At Checkpoints Along the Us-Mexico Border, Seizing Marijuana is a Problem for the Legal Marijuana Business in Each State

At Checkpoints Along the Us-Mexico Border, Seizing Marijuana is a Problem for the Legal Marijuana Business in Each State

The U.S. Border Patrol is saying that it has the power to seize cannabis shipments, even if they are commercial, state-approved supplies. This comes as registered cannabis providers say that over $300,000 worth of marijuana has been taken away at highway checkpoints in southern New Mexico in the past few months.

The disruptions led to a conversation this week between New Mexico’s Democratic governor and U.S. Homeland Security Secretary Alejandro Mayorkas, who was cleared of impeachment charges this week. It seems like cannabis businesses are being looked at more closely in New Mexico than in states with controlled markets that aren’t on the border with Mexico, according to Gov. Michelle Lujan Grisham.

Since the recreational market was regulated and taxed two years ago, New Mexico has seen more than $1 billion in legal cannabis sales. But drivers who carry cannabis say they have been held for hours while their supplies were taken away at permanent Border Patrol checkpoints, which are usually found about 60 miles (100 kilometers) from the U.S. border and search incoming traffic for illegal drugs and people who are not supposed to be there.

In an email, Michael Coleman, a spokesman for Lujan Grisham, said, “Secretary Mayorkas reassured the governor that federal policies have not changed with respect to legalized cannabis.” “No matter what, the governor and her staff are working on a plan to keep New Mexico’s cannabis industry safe.”

Last week, managers of 10 cannabis businesses, including transporters, asked New Mexico’s congressional delegation to help make sure shipments could get through without any problems. They said that jobs and investments were at risk and that some couriers had to wait for “secondary inspection” and were fingerprinted at Border Patrol checkpoints.

The letter says, “We ask that operators whose goods have been seized by the federal government be given the choice of getting their goods back or being paid for their losses.”

Martin Heinrich, a senator from the United States, said that the Department of Homeland Security should focus on more important issues right now, not on cannabis sellers who follow state law.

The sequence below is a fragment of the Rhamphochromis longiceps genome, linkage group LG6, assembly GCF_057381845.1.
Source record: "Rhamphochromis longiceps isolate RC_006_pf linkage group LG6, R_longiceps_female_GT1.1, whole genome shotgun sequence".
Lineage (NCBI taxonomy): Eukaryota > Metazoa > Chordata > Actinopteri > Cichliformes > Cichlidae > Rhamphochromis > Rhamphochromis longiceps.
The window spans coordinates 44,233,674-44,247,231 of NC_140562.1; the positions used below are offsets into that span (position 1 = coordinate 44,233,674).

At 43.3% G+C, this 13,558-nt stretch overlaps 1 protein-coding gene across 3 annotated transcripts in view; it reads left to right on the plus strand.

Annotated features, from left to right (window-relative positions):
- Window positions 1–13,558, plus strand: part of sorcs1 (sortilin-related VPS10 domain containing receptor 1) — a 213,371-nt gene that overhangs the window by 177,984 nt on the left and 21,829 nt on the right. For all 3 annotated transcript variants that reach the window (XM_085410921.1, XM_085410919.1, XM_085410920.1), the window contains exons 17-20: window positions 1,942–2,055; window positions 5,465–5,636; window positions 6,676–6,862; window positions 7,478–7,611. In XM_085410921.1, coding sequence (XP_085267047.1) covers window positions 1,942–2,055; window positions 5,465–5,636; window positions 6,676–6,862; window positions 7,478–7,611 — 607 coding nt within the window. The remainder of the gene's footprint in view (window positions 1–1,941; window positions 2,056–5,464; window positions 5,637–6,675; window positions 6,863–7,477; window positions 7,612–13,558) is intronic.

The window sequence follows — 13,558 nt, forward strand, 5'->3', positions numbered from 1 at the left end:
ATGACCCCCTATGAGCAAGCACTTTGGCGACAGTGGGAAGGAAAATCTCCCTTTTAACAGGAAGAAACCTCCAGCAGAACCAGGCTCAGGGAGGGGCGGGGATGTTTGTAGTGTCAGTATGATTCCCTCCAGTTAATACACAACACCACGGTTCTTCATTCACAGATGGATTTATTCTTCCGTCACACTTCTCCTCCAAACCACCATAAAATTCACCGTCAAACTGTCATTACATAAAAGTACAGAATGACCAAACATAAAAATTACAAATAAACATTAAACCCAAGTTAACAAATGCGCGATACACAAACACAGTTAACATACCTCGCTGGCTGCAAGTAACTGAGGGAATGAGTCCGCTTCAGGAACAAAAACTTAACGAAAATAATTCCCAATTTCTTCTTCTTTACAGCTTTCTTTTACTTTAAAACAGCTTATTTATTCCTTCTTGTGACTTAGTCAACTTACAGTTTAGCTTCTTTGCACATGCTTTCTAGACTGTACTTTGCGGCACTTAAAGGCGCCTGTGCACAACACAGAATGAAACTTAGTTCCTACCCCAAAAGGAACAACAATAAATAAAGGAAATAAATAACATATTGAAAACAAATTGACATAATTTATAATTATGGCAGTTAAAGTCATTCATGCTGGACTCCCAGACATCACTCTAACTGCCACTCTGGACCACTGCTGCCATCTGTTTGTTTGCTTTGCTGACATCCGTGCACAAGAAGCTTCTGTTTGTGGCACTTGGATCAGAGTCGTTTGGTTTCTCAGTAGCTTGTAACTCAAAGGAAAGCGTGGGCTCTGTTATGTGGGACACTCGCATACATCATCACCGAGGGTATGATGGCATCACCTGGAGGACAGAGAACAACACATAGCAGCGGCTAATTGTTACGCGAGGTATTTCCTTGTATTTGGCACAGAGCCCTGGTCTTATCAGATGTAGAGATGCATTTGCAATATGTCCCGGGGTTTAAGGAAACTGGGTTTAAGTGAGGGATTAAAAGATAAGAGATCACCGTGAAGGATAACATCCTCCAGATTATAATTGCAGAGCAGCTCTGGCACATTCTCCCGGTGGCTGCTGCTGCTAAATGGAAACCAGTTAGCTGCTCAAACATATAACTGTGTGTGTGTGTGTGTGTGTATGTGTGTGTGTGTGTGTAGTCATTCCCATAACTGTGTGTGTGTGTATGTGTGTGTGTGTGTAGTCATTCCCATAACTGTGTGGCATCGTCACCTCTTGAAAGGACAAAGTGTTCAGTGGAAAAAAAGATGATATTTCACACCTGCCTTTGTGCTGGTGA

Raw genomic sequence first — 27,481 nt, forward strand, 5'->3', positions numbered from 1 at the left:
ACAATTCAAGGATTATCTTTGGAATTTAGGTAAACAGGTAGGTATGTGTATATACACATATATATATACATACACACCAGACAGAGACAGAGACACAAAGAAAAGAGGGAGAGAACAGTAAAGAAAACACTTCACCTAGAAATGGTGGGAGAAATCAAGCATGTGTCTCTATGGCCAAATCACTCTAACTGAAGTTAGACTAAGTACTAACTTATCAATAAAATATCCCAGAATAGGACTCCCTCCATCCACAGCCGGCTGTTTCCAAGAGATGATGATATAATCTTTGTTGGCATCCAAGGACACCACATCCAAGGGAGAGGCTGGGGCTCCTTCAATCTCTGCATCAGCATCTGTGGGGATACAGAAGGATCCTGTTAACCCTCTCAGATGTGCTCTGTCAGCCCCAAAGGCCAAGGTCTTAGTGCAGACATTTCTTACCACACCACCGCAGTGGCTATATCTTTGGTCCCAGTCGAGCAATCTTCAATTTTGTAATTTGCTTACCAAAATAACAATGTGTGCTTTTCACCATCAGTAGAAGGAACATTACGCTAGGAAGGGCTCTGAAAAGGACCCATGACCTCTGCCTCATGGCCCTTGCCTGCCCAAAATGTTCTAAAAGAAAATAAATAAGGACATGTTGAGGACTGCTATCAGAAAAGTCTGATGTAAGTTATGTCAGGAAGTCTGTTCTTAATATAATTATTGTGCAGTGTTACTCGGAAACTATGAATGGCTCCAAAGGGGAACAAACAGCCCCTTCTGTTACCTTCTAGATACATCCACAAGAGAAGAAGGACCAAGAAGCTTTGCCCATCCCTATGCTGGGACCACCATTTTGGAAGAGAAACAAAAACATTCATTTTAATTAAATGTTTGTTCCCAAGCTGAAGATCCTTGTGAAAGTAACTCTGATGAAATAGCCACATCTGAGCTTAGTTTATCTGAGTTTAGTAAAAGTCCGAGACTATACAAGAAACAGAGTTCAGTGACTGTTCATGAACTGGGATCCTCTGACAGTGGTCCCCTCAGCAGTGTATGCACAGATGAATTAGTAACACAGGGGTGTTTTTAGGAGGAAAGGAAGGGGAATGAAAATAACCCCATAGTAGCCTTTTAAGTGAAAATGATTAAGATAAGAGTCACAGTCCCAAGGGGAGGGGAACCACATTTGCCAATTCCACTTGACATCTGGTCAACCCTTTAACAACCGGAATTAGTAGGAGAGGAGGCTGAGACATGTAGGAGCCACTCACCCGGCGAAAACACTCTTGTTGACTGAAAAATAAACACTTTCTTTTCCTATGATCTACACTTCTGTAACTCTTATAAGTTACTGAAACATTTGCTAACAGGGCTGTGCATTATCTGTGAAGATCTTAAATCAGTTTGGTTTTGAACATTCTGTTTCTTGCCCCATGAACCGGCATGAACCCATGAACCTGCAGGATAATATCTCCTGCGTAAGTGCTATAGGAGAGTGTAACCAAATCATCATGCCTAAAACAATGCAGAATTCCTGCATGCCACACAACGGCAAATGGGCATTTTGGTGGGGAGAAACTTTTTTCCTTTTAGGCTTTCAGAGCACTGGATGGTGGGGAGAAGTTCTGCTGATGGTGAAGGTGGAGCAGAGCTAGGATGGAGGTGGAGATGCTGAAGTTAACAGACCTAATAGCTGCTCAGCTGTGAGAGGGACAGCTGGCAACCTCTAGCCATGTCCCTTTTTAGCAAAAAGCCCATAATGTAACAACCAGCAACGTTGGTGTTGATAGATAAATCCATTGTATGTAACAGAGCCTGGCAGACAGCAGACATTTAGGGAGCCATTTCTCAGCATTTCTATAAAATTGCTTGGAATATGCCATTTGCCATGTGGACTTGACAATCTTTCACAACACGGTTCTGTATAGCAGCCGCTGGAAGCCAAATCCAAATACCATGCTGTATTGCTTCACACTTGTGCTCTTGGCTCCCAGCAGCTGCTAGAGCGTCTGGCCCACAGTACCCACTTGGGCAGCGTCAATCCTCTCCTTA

“The Department of Homeland Security should be stopping the flow of illegal fentanyl into our country at these checkpoints, not seizing cannabis that’s being transported legally,” the senator said in a statement. The senator was talking about the Department of Homeland Security, which is the parent agency for U.S. Customs and Border Patrol. “People in New Mexico trust federal police to do everything they can to keep our neighborhoods safe.” Our resources should be used to keep people safe, not to take attention away from it.

Thursday, the part of the U.S. Border Patrol that is in charge of New Mexico reminded the public that weed is still a “Schedule 1” drug, which is the same label given to heroin and LSD.

“Although medical and recreational marijuana may be legal in some U.S. States and Canada, the sale, possession, production and distribution of marijuana or the facilitation of the aforementioned remain illegal under U.S. federal law,” the agency said. Accordingly, people who break the Controlled Substances Act and are caught crossing the border, at a U.S. port of entry, or at a Border Patrol stop may not be allowed to enter the country and may be arrested, fined, or taken into custody.

Matt Kennicott, owner of the cannabis business High Maintenance in Socorro, said that seizures by the Border Patrol started without warning in February and make it hard to know what will happen with shipments that contain samples for testing on customer safety. He said that weed growers in the southernmost part of New Mexico depend on testing labs farther north, past Border Patrol checkpoints, to make sure they follow rules that protect against mold or pesticides.

He said, “It’s not a little confusing, it’s a lot confusing.” It’s our job to find out where this order came from.

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